“How do you know?” I responded to each new piece of information with this question. Nothing else seemed appropriate. If I agreed that the girl was a slut, I might be overstepping my invisible new-girl boundary. But if I told the truth, that I thought Matt was cute and that I was a little jealous that Brenna had slept with him, I might create a slutty reputation for myself before ever even getting to find out what hooking up was actually like. It was all very political and confusing, too much for me, and so I settled for impartial, childlike remove, which seemed to placate the other girls. Fear penetrated all of my motives.

After the gossip session, we played with the Ouija board, which made me so nervous that I kept accidentally moving the mystical truth teller (which really just looked like a miniature coffee table).  When the summoning of evil spirits (which had always seemed so dangerous in my past life as an uncool girl) started to seem like child’s play, the next step was obvious: We needed a more mature form of entertainment. Alcohol is the perfect vessel in which to travel the massive channel between the immature child and infinitely wise, sophisticated, Cool 13-year-old. Lauren was the first to suggest it, I think, but even if she wasn’t, she should have been. Lauren was the type of girl that simultaneously terrifies and thrills anyone in her presence. Her glossy black mane hung in luxurious waves that extended almost all the way to her sparkly bellybutton piercing. She had huge, twinkling blue eyes framed by a fan of lush lashes, and the aloof, intimidating demeanor that comes naturally to very attractive people, even at that age. Her parents had left us alone in the basement for hours. The lack of supervision made the decision to get drunk a total no-brainer.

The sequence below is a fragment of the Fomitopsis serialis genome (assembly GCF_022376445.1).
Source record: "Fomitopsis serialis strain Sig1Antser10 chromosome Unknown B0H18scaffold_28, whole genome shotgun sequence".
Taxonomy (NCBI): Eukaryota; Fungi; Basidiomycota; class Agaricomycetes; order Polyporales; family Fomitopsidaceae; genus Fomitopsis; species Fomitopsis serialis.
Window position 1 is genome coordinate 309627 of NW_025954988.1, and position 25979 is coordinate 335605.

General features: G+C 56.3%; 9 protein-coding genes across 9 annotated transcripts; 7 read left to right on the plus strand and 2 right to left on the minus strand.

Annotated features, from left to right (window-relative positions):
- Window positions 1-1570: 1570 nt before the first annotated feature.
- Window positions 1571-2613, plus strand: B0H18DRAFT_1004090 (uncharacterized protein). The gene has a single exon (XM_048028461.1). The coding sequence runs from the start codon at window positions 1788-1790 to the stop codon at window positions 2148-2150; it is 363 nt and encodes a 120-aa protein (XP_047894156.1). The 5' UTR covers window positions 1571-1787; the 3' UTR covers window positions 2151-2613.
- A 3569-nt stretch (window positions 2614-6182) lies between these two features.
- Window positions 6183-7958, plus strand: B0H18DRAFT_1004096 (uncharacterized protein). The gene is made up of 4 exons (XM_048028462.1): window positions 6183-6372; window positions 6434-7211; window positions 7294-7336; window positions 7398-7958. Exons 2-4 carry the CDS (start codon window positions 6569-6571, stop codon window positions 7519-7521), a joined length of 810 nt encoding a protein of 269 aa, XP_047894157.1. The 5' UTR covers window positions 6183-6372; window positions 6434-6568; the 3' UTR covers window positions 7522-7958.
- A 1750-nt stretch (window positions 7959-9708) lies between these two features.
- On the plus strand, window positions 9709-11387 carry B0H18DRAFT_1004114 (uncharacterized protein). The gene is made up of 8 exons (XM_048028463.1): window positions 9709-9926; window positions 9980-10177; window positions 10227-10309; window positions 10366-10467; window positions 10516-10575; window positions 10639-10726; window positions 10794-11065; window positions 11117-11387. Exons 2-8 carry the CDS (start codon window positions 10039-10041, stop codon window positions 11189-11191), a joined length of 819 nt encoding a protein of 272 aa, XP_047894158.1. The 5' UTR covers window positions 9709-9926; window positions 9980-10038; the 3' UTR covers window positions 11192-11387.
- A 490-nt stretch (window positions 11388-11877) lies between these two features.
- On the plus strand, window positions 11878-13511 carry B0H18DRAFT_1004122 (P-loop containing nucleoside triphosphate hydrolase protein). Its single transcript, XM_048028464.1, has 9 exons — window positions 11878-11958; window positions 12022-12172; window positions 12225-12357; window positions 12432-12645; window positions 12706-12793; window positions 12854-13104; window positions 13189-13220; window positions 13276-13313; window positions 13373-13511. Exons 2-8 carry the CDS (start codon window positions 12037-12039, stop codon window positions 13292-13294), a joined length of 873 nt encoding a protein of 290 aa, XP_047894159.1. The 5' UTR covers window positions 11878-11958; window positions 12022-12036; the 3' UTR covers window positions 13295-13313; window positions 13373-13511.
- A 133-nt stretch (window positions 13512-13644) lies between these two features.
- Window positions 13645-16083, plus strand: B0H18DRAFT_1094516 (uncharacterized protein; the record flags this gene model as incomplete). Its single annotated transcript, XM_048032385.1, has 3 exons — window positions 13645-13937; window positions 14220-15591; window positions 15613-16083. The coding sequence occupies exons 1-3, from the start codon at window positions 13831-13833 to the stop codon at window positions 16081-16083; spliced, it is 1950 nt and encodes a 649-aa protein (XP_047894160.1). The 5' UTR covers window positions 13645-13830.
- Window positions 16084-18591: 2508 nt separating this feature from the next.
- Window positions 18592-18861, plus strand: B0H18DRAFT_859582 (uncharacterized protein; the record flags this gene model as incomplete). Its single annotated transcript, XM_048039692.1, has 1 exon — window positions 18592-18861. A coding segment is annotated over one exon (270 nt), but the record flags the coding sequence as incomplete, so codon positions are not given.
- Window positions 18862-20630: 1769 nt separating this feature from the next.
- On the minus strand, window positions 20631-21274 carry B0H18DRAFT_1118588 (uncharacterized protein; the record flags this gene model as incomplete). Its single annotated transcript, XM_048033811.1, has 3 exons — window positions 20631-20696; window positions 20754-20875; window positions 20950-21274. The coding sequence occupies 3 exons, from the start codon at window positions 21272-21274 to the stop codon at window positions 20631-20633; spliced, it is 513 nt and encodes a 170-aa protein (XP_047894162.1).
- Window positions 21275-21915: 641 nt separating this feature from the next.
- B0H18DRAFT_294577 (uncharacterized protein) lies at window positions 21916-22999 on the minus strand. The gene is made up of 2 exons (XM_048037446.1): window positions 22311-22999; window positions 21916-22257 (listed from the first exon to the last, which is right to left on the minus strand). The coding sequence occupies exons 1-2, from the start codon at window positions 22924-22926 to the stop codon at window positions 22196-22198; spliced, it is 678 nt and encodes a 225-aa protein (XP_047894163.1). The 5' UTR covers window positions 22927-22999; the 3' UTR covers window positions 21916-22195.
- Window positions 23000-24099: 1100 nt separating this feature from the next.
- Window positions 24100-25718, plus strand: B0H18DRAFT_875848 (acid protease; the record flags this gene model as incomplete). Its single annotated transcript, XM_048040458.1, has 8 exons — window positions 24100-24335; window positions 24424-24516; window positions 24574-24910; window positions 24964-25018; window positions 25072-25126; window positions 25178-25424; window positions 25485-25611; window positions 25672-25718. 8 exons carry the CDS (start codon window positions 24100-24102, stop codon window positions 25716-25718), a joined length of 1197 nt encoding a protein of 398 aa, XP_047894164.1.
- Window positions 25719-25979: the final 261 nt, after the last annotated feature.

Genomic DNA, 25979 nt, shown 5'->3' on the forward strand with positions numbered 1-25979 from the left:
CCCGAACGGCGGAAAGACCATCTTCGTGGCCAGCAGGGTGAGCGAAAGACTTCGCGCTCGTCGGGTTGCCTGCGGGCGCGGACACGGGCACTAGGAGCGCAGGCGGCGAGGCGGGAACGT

The mixture that we created, which was the first real drink I ever had, was not a “drink” by any adult standards. It wasn’t the kind of drink that has a standard recipe and is bearable—or even enjoyable. It was instead a foul concoction consisting of every type of liquor and mixer in Lauren’s parents’ liquor cabinet. Wild Turkey, Jack Daniels, Absolut, Peach Schnapps, Tanqueray, Jameson, plus some Coronas snatched from the fridge. 

Immediately after taking two small sips, I wanted to spit it out. But I didn’t. I had seen family members drink before and I’d heard other kids in school talk about getting wasted, and they all seemed to have something I didn’t. The desperate craving to have what I saw in them, the careless joy, the illusion of having it all figured out, drove me to inhale half of the mixture in one chug, and I felt a warm sensation creeping down my throat and in into my chest. Moments later, I felt warm and relaxed. All of the edges seemed fuzzier. A fog more comfortable than reality began to manifest in my head. It was like I’d had a secret fly trapped inside me that I’d never realized was there, caged in a jar, buzzing and buzzing and smacking and beating itself endlessly onto that glass wall, and I had finally lifted the jar. That first drink opened up an inch of free space in my head for that annoying fly to escape from, and suddenly I could breathe and see and feel the right way—the way I should have always been able to. By the time I had finished the glass, I knew I wanted to feel that way for the rest of my life. That peace of mind carried me through to the next morning, when I woke up.